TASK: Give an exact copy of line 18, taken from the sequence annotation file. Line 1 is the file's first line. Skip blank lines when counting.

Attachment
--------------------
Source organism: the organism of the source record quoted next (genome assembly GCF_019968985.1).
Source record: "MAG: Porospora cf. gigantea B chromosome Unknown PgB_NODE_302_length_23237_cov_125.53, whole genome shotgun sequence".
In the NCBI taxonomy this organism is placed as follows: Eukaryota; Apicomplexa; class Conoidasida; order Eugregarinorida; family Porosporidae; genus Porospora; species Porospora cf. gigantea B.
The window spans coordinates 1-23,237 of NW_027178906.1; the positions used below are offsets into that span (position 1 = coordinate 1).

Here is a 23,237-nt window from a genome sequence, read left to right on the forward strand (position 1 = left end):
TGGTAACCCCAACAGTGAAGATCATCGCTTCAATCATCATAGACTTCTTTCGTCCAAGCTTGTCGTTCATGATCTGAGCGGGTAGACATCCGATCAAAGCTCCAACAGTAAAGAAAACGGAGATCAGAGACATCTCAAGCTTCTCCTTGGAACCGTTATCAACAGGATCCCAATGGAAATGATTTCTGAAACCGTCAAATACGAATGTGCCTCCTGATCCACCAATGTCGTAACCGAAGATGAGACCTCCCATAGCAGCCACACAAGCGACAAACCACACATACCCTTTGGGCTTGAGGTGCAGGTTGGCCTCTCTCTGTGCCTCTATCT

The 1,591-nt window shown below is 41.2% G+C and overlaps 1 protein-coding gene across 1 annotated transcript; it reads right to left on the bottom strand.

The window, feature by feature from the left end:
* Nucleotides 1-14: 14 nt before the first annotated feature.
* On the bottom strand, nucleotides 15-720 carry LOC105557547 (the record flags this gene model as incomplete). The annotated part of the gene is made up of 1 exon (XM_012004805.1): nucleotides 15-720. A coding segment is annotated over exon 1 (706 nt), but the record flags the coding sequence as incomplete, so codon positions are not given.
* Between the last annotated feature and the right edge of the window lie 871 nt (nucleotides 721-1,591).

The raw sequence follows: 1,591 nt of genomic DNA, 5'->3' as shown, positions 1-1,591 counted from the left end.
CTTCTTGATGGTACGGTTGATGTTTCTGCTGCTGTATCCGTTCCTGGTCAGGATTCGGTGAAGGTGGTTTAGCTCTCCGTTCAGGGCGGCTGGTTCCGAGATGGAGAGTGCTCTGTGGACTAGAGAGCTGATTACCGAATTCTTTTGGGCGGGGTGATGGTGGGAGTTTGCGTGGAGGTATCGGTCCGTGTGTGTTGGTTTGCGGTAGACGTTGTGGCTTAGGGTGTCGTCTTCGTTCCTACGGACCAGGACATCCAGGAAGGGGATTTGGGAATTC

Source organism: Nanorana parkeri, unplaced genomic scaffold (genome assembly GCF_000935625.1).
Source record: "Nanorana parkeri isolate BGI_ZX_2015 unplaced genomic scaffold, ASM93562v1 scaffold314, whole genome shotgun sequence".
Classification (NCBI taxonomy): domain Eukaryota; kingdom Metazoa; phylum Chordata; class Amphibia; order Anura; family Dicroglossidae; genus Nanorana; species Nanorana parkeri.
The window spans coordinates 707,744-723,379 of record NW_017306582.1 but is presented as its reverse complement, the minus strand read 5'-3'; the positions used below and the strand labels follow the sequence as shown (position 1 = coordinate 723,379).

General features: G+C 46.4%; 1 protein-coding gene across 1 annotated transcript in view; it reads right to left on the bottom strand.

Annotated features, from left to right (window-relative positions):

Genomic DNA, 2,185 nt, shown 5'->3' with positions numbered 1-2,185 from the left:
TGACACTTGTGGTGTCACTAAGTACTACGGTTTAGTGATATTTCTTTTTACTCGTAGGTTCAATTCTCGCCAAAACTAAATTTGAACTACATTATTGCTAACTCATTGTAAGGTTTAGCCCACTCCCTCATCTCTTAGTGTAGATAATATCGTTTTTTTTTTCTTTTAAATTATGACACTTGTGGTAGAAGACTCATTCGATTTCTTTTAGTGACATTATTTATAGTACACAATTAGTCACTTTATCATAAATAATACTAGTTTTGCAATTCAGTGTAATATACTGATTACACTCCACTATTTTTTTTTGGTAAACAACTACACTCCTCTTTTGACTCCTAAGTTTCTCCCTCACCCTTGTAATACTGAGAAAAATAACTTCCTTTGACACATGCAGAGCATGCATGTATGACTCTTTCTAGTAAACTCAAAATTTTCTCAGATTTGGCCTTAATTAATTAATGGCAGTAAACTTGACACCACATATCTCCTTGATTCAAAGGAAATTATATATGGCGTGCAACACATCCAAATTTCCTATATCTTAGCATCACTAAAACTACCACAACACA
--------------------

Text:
General features: G+C 46.4%; 1 protein-coding gene across 1 annotated transcript in view; it reads right to left on the bottom strand.